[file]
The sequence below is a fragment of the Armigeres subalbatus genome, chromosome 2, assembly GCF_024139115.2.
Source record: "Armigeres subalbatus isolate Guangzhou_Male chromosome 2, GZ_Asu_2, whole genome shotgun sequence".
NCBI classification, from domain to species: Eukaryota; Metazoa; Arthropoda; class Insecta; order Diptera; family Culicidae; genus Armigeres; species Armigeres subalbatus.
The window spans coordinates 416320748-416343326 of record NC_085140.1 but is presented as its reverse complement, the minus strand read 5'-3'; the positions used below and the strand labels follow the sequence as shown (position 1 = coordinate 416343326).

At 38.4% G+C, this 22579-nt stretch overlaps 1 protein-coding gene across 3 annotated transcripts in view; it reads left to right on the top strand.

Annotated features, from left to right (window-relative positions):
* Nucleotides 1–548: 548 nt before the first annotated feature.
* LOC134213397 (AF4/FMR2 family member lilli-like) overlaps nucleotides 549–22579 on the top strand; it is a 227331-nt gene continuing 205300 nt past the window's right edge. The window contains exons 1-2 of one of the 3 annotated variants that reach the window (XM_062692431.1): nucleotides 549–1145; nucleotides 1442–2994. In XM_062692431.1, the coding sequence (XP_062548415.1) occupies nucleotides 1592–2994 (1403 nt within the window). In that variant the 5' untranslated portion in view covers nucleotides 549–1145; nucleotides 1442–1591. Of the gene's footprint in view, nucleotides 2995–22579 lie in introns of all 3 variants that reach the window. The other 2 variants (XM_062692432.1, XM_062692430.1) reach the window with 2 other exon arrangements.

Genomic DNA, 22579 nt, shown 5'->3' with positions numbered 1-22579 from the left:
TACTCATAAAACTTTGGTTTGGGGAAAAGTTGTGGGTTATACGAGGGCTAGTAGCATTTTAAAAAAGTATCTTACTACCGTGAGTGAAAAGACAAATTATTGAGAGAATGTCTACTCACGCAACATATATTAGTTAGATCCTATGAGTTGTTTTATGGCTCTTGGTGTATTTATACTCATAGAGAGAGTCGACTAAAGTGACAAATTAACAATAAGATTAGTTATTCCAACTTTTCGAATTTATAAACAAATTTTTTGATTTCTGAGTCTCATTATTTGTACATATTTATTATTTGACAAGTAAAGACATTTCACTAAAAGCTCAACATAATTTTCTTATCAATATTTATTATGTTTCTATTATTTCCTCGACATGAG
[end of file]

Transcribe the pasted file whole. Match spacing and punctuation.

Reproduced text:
The sequence below is a fragment of the Armigeres subalbatus genome, chromosome 2, assembly GCF_024139115.2.
Source record: "Armigeres subalbatus isolate Guangzhou_Male chromosome 2, GZ_Asu_2, whole genome shotgun sequence".
NCBI classification, from domain to species: Eukaryota; Metazoa; Arthropoda; class Insecta; order Diptera; family Culicidae; genus Armigeres; species Armigeres subalbatus.
The window spans coordinates 416320748-416343326 of record NC_085140.1 but is presented as its reverse complement, the minus strand read 5'-3'; the positions used below and the strand labels follow the sequence as shown (position 1 = coordinate 416343326).

At 38.4% G+C, this 22579-nt stretch overlaps 1 protein-coding gene across 3 annotated transcripts in view; it reads left to right on the top strand.

Annotated features, from left to right (window-relative positions):
* Nucleotides 1–548: 548 nt before the first annotated feature.
* LOC134213397 (AF4/FMR2 family member lilli-like) overlaps nucleotides 549–22579 on the top strand; it is a 227331-nt gene continuing 205300 nt past the window's right edge. The window contains exons 1-2 of one of the 3 annotated variants that reach the window (XM_062692431.1): nucleotides 549–1145; nucleotides 1442–2994. In XM_062692431.1, the coding sequence (XP_062548415.1) occupies nucleotides 1592–2994 (1403 nt within the window). In that variant the 5' untranslated portion in view covers nucleotides 549–1145; nucleotides 1442–1591. Of the gene's footprint in view, nucleotides 2995–22579 lie in introns of all 3 variants that reach the window. The other 2 variants (XM_062692432.1, XM_062692430.1) reach the window with 2 other exon arrangements.

Genomic DNA, 22579 nt, shown 5'->3' with positions numbered 1-22579 from the left:
TACTCATAAAACTTTGGTTTGGGGAAAAGTTGTGGGTTATACGAGGGCTAGTAGCATTTTAAAAAAGTATCTTACTACCGTGAGTGAAAAGACAAATTATTGAGAGAATGTCTACTCACGCAACATATATTAGTTAGATCCTATGAGTTGTTTTATGGCTCTTGGTGTATTTATACTCATAGAGAGAGTCGACTAAAGTGACAAATTAACAATAAGATTAGTTATTCCAACTTTTCGAATTTATAAACAAATTTTTTGATTTCTGAGTCTCATTATTTGTACATATTTATTATTTGACAAGTAAAGACATTTCACTAAAAGCTCAACATAATTTTCTTATCAATATTTATTATGTTTCTATTATTTCCTCGACATGAG